Can the Flu Shot Really Save Your Life?

Can the Flu Shot Really Save Your Life?

It only takes a few minutes, and has prevented more than 40,000 deaths over the last 13 years.

We’ve all heard the advice to get the flu shot each fall. But is it really that important to do so?

The short answer: definitely yes.

The flu can be dangerous–even deadly. In fact, the latest update from the Centers for Disease Control and Prevention reveals the 2017-2018 flu season was the deadliest in more than 40 years. The flu claimed the lives of nearly 80,000 people last year, including 183 children, the agency reports. It’s possible that up to 600 children actually died from the flu though, since pediatric deaths are often underreported. Meanwhile, it’s estimated that roughly 960,000 Americans were hospitalized due to the virus.

Why was it so bad? Experts say it’s likely partly due to the fact that fewer people rolled up their sleeves and got the flu shot. Just 37.1 percent of adults received the vaccine last year–a 6.2 percent drop from the year before. The severe H3N2 strain was also dominant, which likely played a role. 

These sobering statistics could serve as a wake-up call, prompting more Americans to get the flu shot this year. U.S. health officials are urging people to make vaccination a priority.  The CDC recommends that you get a flu shot by the end of October but it’s never too late to protect yourself against this seasonal misery.

Pamela Good, RN, Director of Infection Prevention at Plantation General Hospital in Florida, explains why the flu shot is so important for flu prevention.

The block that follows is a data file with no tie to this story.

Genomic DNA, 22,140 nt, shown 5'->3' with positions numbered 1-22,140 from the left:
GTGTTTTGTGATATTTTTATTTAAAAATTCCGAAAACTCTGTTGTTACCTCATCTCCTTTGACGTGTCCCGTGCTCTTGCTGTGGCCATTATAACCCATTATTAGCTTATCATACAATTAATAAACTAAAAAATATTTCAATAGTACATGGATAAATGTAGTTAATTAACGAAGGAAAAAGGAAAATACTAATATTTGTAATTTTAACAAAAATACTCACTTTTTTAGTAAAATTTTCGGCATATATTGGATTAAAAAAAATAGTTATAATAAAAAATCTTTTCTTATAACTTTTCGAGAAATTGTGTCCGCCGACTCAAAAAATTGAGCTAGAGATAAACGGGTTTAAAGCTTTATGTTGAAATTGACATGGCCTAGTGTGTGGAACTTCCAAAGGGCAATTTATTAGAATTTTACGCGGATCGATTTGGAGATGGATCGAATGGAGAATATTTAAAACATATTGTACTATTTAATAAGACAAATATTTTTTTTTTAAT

What is the flu vaccine?
Although the precise formulations of the vaccine change every year, the basic foundations of the vaccine remain constant. The shots are either made with flu viruses that have been inactivated, which means they’re not infectious, or—in the case of recombinant flu vaccines—they’re made without viruses at all. This means that you can’t get the flu from any type of shot.

Depending on the year, both three-component or four-component vaccines are available. Three-component vaccines defend against three types of flu virus: an influenza A (H1N1), another influenza A (H3N2) and an influenza B virus. The four-component vaccines protect against these same viruses, plus an additional B virus. Your doctor will recommend you get either the three- or four-component vaccine depending on your age, the health of your immune system, allergies and other factors.

During some years the U.S. Food and Drug Administration (FDA) has recommended use of a nasal spray flu vaccine, also known as live attenuated influenza vaccine or LAIV. Although it was not on the CDC’s list of recommended vaccines for the 2016-2017 and 2017-2018 flu seasons, the CDC voted to add the nasal flu vaccine back to its list of recommended vaccines for adults for the 2018-2019 flu season.

Parents, however, may want to take the nasal spray with a grain of salt: In May 2018 the American Academy of Pediatrics (AAP) announced that it expects the flu shot will be more effective than the nasal spray. The AAP did note, however, that the nasal spray may still be worth getting in cases where a child would otherwise go unvaccinated.

There are still questions surrounding the nasal spray which should be answered when more official recommendations are released. In the meantime, parents should speak with their pediatricians to see if the spray may be right for their children.

For the 2018-2019 flu season, the FDA has determined that flu shots will include two types of influenza A (H1N1 and H3N2) and two types of influenza B as well. You can stay up to date as more information comes out at

For adults over the age of 65, higher-dose vaccines may be recommended since they are stronger and more effective for people who have weakened immune systems.

How is the flu vaccine selected?
According to the CDC, the flu virus is constantly changing, so it’s necessary for researchers to reevaluate the expected strains each year. The exact components of the vaccine, therefore, may change from year to year. The World Health Organization assembles a board of researchers from their own collaborating centers and other key laboratories—including the CDC and the Francis Crick Institute—to determine: